In regards to some of the more recent advocacy efforts, in the late 1990s a cohort of musicians met regularly at the Oxford Tavern as part of the Wollongong Original Music Industry Association (WOMIA), convened by Dillon Hicks, the former booker of the North Gong Hotel and Oxford Tavern, among others. A later incarnation of this musicians’ association in the early-mid 2000s was the Wollongong Music Round Table (WMRT), which was facilitated, to start with, by youth workers from across the Illawarra. The group applied for and received thousands of dollars in funding grants, worked with Council in developing all ages live music culture, and produced a legal poster walls proposal among other initiatives.
Another notable case of music advocacy was that undertaken by Kristy Newton who led the charge in 2005 to save the Oxford Tavern from development next door, fighting the eight-storey residential and retail complex planned for 53-61 Crown St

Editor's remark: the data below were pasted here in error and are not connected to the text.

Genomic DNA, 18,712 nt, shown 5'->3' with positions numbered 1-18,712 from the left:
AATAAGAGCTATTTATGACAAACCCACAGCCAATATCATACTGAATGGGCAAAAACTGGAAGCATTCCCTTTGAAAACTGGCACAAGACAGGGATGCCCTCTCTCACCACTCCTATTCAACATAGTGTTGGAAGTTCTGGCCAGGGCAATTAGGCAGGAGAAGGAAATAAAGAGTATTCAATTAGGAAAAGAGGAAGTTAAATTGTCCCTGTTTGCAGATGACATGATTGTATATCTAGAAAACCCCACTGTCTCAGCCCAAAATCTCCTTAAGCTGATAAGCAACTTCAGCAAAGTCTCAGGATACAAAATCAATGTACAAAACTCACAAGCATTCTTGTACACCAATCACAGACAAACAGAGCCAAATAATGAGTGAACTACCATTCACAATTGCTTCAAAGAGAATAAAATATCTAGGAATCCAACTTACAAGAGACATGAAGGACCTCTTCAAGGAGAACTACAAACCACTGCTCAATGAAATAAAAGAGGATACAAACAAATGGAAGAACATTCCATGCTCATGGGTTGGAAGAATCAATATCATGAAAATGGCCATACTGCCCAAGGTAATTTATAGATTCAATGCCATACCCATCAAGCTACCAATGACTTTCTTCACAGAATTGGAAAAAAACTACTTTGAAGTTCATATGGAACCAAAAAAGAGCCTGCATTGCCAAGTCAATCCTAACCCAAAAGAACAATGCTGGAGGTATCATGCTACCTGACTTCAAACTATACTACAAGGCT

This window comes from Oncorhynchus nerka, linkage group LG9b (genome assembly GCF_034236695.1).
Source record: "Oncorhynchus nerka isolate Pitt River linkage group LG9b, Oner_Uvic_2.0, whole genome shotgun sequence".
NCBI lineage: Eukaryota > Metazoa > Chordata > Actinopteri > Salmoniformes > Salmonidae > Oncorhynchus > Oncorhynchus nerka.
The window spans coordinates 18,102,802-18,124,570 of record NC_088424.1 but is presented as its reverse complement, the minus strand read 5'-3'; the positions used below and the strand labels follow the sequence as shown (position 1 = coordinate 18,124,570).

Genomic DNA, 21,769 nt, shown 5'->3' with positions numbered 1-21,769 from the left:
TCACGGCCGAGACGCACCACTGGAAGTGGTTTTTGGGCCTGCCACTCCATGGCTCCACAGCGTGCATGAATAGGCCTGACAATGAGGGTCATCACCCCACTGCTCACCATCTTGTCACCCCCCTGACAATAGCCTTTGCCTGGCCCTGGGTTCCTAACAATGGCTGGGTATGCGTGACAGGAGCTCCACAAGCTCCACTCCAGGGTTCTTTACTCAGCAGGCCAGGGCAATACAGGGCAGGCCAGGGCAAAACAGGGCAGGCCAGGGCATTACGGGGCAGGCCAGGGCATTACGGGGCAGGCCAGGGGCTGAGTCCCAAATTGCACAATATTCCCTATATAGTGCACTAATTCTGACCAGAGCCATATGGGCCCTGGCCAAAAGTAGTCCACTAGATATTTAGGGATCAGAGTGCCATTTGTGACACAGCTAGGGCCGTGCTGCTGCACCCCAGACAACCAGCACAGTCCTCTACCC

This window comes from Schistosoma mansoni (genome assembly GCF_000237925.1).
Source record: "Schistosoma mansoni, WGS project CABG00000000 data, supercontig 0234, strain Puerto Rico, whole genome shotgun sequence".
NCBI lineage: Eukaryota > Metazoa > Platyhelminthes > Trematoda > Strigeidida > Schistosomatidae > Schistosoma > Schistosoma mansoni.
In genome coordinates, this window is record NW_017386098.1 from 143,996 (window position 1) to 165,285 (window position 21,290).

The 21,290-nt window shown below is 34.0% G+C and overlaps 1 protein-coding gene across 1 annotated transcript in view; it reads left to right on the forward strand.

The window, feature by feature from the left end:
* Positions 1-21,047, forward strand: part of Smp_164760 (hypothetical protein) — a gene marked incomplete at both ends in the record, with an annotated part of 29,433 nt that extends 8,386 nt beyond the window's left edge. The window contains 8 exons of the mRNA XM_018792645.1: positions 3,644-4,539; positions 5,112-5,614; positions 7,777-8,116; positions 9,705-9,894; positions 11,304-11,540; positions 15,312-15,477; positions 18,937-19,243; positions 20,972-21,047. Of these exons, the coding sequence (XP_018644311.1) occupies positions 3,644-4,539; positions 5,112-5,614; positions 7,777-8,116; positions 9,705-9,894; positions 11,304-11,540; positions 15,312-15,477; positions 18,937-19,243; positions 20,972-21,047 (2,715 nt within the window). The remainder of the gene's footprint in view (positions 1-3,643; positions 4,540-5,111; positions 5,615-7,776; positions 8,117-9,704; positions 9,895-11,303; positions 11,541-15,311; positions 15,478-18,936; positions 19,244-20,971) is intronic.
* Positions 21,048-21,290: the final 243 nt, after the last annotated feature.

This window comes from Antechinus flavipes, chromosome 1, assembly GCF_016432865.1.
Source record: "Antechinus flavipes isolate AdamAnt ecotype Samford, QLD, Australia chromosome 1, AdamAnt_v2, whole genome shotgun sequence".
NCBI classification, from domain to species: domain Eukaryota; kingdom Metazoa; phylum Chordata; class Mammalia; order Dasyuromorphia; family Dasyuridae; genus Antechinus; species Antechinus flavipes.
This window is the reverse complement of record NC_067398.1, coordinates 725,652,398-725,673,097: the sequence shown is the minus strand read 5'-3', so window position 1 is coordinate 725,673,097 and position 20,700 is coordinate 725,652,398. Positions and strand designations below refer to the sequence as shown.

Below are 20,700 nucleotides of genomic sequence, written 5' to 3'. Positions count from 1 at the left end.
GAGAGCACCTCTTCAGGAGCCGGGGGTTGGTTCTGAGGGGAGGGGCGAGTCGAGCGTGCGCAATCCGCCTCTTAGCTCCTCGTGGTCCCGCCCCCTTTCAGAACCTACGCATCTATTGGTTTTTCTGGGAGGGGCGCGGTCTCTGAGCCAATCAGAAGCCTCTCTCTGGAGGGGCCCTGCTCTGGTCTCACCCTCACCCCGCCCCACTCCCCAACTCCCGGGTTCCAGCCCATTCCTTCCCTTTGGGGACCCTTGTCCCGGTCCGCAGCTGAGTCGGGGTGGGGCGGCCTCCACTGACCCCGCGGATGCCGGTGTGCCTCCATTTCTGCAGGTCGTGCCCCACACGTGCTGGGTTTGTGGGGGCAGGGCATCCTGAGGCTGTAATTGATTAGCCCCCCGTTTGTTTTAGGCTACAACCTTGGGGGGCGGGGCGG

for over a year. (Illawarra Mercury 5/4/13
) Newton spoke passionately in the Council Chamber in opposition to the development, and while the issue fell on deaf ears as far as Council’s General Manager at the time was concerned, it received national coverage on the Triple J radio network.
Nathan Burling’s film
The Occy: A Doco (2012) is an important work advocating the community’s mood and strong ties to music spaces. Burling conveyed the tragedy of the closure of the Oxford Tavern, a sentiment that is part of the much longer, continuing saga in which musicians have had to struggle to retain access to sustainable live music spaces.
More recently the State of the Music Scene Forums (which I had organised in partnership with the Music in Communities Network) held at Music Farmers in 2011 and 2012 have opened the way for dialogue between police, council, musicians and non-local music NGOs